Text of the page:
Premier Oil has outlined the main terms of a proposed refinancing which would extend its debt maturities from May 2021 to March 2025.
The London-listed firm, which completed its previous refinancing in 2017, said it had agreed the details with creditors representing more than 45% of its debt facilities.
As well as extending the maturities for Premier’s £2.2 billion (£2.9bn) of debt, the plan would involve a £230 million equity raise to reduce debt, on top of the £175m it intends to raise for its acquisition of North Sea assets from BP.
A larger equity raise would further dilute existing shareholders’ ownership percentage.
Premier’s shares had dropped 20.83% to 26.91p as of 12:30pm in response to the update.
The refinancing is subject to finalisation of a detailed term sheet for credit committee approvals, among other things, but is expected to go through during the fourth quarter of this year, along with the BP deal.
That transaction, agreed in January before being renegotiated in light of the crude price plunge, includes BP’s stakes in the Andrew cluster and Shearwater field.
Premier had been aiming to wrap up the purchase by the end of September.
The firm said the refinancing proposals would reset its capital structure and provide a “runway” for the group to “materially reduce debt over time”.
It made the announcement at the same time as publishing its half-year results, which showed pre-tax losses of £255m, down from profits of £90m in the corresponding period last year.
Premier recognised an impairment charge of £60m relating “almost entirely” to its Solan asset, west of Shetland, following a reduction in long-term oil price assumptions.
Non-cash charges in relation to exploration write-offs (£170m) and the partial derecognition of the group’s UK deferred tax asset (£280m) also caused pain.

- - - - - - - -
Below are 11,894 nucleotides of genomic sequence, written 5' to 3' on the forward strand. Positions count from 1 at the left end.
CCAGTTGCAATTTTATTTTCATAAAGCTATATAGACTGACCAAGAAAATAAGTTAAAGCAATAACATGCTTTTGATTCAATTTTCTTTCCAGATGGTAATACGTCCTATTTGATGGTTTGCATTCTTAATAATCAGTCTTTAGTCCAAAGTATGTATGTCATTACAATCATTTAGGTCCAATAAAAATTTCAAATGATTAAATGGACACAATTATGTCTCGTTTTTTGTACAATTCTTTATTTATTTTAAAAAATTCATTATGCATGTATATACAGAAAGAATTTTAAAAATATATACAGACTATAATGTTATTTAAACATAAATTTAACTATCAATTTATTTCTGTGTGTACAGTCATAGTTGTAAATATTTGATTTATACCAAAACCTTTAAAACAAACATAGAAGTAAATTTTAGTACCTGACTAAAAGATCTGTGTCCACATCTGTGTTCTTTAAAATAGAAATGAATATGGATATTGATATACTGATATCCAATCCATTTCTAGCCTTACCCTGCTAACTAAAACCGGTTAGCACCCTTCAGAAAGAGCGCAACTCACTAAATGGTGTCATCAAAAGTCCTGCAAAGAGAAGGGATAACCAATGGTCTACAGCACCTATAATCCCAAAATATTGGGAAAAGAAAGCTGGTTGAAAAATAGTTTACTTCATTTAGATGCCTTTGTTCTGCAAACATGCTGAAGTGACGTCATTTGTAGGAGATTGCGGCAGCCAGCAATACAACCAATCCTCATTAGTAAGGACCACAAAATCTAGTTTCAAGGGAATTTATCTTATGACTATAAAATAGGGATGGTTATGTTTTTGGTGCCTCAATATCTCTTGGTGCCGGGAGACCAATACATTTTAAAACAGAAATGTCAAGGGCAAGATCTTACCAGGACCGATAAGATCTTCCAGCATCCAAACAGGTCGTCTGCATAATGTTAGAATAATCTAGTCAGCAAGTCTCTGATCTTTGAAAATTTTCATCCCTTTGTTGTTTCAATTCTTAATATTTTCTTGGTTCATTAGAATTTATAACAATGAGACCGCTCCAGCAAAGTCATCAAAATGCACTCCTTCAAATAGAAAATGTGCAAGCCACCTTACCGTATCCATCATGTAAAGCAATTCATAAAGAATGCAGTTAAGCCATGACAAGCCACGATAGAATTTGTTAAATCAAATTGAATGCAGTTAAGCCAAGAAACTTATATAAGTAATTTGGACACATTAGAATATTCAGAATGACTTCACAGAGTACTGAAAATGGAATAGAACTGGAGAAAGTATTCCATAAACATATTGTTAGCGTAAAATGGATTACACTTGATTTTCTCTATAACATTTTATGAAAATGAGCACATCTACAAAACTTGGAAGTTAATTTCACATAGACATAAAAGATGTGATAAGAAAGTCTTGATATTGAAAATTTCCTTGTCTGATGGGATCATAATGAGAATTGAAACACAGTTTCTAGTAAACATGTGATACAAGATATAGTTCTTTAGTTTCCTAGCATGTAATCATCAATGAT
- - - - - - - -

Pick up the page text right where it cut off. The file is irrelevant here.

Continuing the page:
It generated revenues of £405m during the six months, down 40% year-on-year, as production fell to 67,300 barrels of oil equivalent per day (boepd) from 84,100 boepd.
The reduction was partly caused by an outage on the Catcher FPSO and cessation of production from the Huntington and Kyle fields being brought forward.
Final production from the Balmoral area is now planned for October 2020.
The company identified capital and operating expenditure savings of about £185m and expects to be free cash flow positive this year.
Part of those savings came from the decision to defer at development drilling at Catcher North and Laverda in the central North Sea.
It is sticking to its revised full-year production guidance of 65-70,000 boepd and reiterated that new wells on the Solan field and at Varadero in the Catcher area should come on stream in September.
The topsides and jacket for its Tolmount project were recently loaded out in Italy, where they were built by Rosetti Marino.
First gas from Tolmount, in the southern North Sea, is slated for the second quarter of 2020.
Premier also said it had new seismic data interpretations confirming “highly prospective locations for future drilling” in the UK, Indonesia and Mexico.
Net debts totalled £1.49bn at the end of June, down from £1.51bn on December 31.
Chief executive Tony Durrant said: “We have taken decisive action to safeguard our people and our assets.
“We have reduced our expenditure which, together with our hedging programme and the continued underlying performance of our assets, resulted in us generating free cash flow for the period, despite the collapse in commodity prices.
“The BP acquisitions and our proposed long-term refinancing will position Premier to benefit from materially rising near-term production, additional free cash flow generation and a strengthening balance sheet, against a backdrop of a recovering oil price.”
Stuart Lamont, investment manager at Brewin Dolphin Aberdeen, said: “The big question for Premier Oil over the past few years has been how it can go about reducing a vast debt pile – particularly at a time of low oil prices.
“Today’s proposed refinancing provides a path towards that aim, while acknowledging that the commodity price may be lower for longer.
“As well as seeking to raise £175m from shareholders to finance the re-negotiated acquisition of BP’s North Sea assets, Premier is aiming to raise a further £230m of new equity to tackle its debt.
“While this may be dilutive for shareholders in the short term, it is also in the long-term interests of the company.
“All of this, however, has to be agreed with shareholders – Premier has come a long way, but there is still substantial ground to cover.”